The House of Representatives passed the Cyber Intelligence Sharing and Protection Act (CISPA), which take us one step closer to losing our 4th Amendment rights. It now moves to the Senate. Its biggest champion, Republican Mike Rogers (MI)—whose wife stands to profit handsomely should CISPA ultimately pass—held closed-door meetings with his Intelligence Committee and disallowed debate on an amendment that would have required a warrant for the government to spy on you.
CISPA allows the government to access confidential customer data from online service providers, without a warrant and without evidence of criminal wrongdoing. They can provide personal information to government agencies and private security companies, without the need to remove private data, such as medical records or tax returns, and without regard to the privacy you are promised via a website’s listed policy.
Michigan Republican Justin Amash tried to get an amendment passed ensuring that privacy policies and terms of companies would remain valid and enforceable, but was denied.
Clearly, if you give the government an inch, it is going to take a mile. CISPA’s language is already vague with regard to individual privacy, and we should not expect that anyone is Washington is going to be interested in protecting our freedoms. There are a few, however. Rep. Jared Polis (D-CO) is one of the loudest critics of the bill, and he says, “This is the biggest government takeover of personal information that I’ve seen during my time here in Congress.”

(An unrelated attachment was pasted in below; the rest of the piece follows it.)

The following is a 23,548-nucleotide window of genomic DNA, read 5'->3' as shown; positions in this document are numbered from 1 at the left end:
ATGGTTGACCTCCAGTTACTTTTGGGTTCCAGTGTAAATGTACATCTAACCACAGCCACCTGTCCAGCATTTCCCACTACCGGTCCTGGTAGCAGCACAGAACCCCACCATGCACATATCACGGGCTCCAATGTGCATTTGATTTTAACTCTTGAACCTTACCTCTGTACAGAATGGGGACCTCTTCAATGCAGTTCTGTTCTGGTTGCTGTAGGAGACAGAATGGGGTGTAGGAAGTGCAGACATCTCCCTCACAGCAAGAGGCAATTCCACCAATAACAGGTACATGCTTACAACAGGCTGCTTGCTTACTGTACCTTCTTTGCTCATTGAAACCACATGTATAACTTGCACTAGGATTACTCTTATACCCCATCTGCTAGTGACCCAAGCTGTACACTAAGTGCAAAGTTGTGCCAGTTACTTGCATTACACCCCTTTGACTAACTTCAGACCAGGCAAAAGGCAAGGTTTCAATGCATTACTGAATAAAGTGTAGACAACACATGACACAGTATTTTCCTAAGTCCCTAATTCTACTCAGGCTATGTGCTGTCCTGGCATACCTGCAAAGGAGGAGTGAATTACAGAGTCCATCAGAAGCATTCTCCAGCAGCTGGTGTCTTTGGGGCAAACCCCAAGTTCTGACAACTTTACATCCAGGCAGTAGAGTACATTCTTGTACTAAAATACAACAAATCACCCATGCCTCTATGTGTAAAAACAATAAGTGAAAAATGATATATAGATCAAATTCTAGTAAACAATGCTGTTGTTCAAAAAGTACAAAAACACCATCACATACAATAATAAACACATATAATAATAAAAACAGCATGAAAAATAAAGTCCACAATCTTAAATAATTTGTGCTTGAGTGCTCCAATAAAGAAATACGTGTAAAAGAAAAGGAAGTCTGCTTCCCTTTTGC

But, don’t worry: the Intelligence Committee released a five page document countering “myths” about CISPA, and assures American citizens that sharing personal data with the government will be a “rare” occurrence.
The American Civil Liberties Union, however, calls CISPA “fatally flawed” and goes on, “The core problem is that CISPA allows too much sensitive information to be shared with too many people in the first place, including the National Security Agency.”
The 4th Amendment reads: “The right of the people to be secure in their persons, houses, papers, and effects, against unreasonable searches and seizures, shall not be violated, and no Warrants shall issue, but upon probable cause, supported by Oath or affirmation, and particularly describing the place to be searched, and the persons or things to be seized.”
Freedom Works explains why you should fight back against CISPA:
“The dangerous bill would void all current Internet privacy laws to allow companies to share your private information with the National Security Agency (NSA) without a warrant (including emails and Internet browsing history!).
Under CISPA, the government could be reading private emails or looking through a user’s Internet browsing history without a warrant. Users will have no way of knowing what has been shared since information provided under CISPA would be exempt from Freedom of Information requests. There is possibility that a company could—accidentally or intentionally—send your personal details to federal agencies.
CISPA grants companies immunity from civil and criminal liability. Companies could break privacy contracts that they made with customers…if this happens; there is no legal action that customers may take.
We will have no idea what information companies are sharing with the federal government and we will not be able to choose a company that will legally guarantee our privacy.”
Fax Congress and stop CISPA.